Whether you are trying to lose weight, lower your cholesterol or limit your fat, finding healthy substitutes to incorporate in your favorite recipes can help you achieve your goal. You may not think of brownies as a healthy food, but substituting oil in brownies for healthier options can increase the vitamin content and lower fat, cholesterol and calories. Creating a healthier and tasty brownie may be easier than you think.
Applesauce is a healthful substitute for oil, butter or margarine in brownies, cakes and cookies. Most applesauce contains no fat or cholesterol. Use unsweetened applesauce over the sweetened variety to ensure you are not adding unnecessary calories. In your brownie recipe, substitute half the oil with applesauce. For example, if your recipe calls for one cup of oil, use one-half cup of applesauce and one-half cup of oil.
Homemade prune puree, baby food prunes or store-bought prune puree can substitute for oil in chocolate cake and brownies. Prune puree works especially well in chocolate products like brownies because it provides moisture and sweetness. Replace half the oil with prune puree.
Yogurt can substitute for all or part of the oil in homemade brownie recipes because it contributes to the moisture and texture. Choose nonfat yogurt to reduce the fat content in brownies. When baking brownies from a box recipe, substitute one-half cup of fat-free yogurt for one-half cup of oil and two eggs.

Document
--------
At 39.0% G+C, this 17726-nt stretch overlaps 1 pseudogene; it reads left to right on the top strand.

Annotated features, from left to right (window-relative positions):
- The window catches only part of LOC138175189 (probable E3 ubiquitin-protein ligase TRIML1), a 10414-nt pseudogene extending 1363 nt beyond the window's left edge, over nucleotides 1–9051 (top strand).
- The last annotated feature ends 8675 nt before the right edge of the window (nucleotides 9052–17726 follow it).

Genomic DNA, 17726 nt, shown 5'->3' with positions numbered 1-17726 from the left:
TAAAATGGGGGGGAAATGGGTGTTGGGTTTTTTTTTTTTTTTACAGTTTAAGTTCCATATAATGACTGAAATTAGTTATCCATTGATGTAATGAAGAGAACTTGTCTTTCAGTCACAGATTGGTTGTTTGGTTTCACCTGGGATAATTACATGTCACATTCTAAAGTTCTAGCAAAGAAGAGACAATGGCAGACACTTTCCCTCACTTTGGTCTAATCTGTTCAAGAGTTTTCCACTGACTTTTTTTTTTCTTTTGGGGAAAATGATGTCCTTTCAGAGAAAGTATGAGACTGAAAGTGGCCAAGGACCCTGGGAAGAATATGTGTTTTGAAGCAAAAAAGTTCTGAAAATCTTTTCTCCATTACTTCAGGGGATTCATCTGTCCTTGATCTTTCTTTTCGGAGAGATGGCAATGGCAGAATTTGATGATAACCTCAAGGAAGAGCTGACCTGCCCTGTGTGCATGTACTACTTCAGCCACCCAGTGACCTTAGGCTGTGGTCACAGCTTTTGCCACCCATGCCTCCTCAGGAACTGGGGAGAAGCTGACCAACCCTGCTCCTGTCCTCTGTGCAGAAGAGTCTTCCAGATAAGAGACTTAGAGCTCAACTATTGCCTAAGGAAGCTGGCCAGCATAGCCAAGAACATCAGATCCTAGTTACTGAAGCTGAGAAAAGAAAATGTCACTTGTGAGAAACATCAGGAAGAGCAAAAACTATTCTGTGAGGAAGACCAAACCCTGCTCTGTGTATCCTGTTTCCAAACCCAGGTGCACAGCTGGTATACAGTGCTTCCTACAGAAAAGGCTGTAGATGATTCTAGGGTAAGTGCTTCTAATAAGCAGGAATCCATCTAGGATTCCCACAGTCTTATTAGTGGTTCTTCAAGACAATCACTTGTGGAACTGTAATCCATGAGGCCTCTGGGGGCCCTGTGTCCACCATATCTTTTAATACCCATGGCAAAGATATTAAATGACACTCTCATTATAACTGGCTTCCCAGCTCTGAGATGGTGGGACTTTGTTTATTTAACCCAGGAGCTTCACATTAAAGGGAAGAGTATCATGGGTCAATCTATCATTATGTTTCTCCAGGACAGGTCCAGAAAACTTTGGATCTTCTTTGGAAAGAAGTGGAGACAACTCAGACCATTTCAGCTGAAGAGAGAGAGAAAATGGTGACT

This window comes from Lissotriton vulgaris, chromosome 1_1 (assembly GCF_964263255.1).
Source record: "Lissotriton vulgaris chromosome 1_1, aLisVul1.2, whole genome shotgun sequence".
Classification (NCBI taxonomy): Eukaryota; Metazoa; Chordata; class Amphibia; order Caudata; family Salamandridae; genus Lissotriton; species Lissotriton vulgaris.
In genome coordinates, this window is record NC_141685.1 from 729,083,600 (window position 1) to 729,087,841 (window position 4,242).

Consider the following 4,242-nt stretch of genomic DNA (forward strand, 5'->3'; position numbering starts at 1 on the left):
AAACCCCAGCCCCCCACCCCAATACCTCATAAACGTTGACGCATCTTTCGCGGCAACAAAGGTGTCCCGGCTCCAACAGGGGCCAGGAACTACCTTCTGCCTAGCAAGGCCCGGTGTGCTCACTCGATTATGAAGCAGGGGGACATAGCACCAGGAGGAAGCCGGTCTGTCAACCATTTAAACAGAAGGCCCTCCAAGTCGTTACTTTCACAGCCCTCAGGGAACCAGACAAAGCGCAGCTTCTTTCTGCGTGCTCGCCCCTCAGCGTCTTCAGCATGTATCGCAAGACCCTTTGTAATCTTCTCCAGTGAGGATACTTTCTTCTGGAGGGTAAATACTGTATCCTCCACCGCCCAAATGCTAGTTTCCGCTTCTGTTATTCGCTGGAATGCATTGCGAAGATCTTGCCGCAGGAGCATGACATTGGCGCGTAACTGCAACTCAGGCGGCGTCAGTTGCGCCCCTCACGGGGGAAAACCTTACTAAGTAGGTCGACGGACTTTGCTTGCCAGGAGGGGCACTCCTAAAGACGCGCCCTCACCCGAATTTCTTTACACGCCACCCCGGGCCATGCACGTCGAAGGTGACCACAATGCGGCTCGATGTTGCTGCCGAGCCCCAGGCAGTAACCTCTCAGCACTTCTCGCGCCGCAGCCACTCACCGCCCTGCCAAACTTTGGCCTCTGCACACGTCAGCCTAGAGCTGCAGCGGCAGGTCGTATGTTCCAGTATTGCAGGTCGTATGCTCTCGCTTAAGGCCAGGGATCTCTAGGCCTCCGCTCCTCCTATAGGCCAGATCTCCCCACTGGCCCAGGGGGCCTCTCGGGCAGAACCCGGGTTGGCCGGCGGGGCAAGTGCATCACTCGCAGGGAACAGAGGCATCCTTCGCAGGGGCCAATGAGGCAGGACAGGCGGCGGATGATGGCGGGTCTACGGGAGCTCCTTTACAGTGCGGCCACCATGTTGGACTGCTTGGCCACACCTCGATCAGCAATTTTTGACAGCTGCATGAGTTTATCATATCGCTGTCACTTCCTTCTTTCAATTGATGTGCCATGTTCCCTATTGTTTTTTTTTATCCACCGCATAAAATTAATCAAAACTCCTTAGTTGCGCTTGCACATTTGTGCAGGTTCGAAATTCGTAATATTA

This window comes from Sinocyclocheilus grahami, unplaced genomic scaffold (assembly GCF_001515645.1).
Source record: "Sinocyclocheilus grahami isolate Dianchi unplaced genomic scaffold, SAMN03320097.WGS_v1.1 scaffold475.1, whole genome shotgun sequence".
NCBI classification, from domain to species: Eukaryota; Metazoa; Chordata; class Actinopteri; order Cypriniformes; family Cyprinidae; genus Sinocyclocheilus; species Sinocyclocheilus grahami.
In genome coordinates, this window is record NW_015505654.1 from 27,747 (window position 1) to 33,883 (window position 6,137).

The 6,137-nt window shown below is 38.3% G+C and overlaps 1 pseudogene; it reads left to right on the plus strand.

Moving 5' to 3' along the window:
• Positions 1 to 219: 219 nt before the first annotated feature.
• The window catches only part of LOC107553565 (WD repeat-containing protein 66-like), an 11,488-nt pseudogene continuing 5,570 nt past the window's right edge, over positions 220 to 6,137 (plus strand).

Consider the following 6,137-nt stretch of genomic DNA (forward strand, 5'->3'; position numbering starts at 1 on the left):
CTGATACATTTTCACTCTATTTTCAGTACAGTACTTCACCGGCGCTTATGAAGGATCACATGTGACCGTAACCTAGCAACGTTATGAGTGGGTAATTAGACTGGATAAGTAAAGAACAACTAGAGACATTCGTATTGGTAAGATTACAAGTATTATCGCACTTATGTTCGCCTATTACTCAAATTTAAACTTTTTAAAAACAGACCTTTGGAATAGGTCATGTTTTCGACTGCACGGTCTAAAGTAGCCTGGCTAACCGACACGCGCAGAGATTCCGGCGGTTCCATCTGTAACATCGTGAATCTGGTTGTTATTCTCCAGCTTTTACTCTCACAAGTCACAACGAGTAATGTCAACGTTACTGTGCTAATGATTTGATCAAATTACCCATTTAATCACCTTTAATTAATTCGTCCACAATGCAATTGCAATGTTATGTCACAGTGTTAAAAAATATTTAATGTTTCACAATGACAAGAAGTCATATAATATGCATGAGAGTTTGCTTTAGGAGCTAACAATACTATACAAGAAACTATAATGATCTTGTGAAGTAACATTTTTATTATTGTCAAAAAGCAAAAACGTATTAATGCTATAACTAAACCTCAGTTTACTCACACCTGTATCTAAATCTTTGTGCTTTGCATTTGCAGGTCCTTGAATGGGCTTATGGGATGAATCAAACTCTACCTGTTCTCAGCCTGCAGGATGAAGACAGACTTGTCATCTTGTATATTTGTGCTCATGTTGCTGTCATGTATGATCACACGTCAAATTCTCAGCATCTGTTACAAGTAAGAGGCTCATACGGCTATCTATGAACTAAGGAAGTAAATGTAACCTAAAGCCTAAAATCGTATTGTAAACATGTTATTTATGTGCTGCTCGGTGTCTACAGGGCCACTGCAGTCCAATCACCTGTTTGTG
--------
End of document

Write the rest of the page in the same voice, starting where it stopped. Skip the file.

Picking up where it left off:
Two shortening imitation products manufactured to replace fats and oils were used as substitutes in a 2004 taste-test research project conducted by the Department of Family and Consumer Sciences at Central Washington University. One of the fat-free shortening substitutes made with coconut extract replaced 50 percent of the oil in a fudge brownie mix and yielded no significant taste differences when compared with brownies made with 100 percent oil. The other shortening substitute made with palm fraction replaced 100 percent of the shortening in a brownie mix. Brownies made with this palm fraction substitute was found to taste as good as brownies made using butter and oil.
Suzanne Allen has been writing since 2004, with work published in "Eating for Longevity" and "Journal of Health Psychology." She is a certified group wellness instructor and personal trainer. Allen holds a Bachelor of Arts in communication and information sciences, a Bachelor of Arts in psychology and a Master of Arts in clinical psychology.
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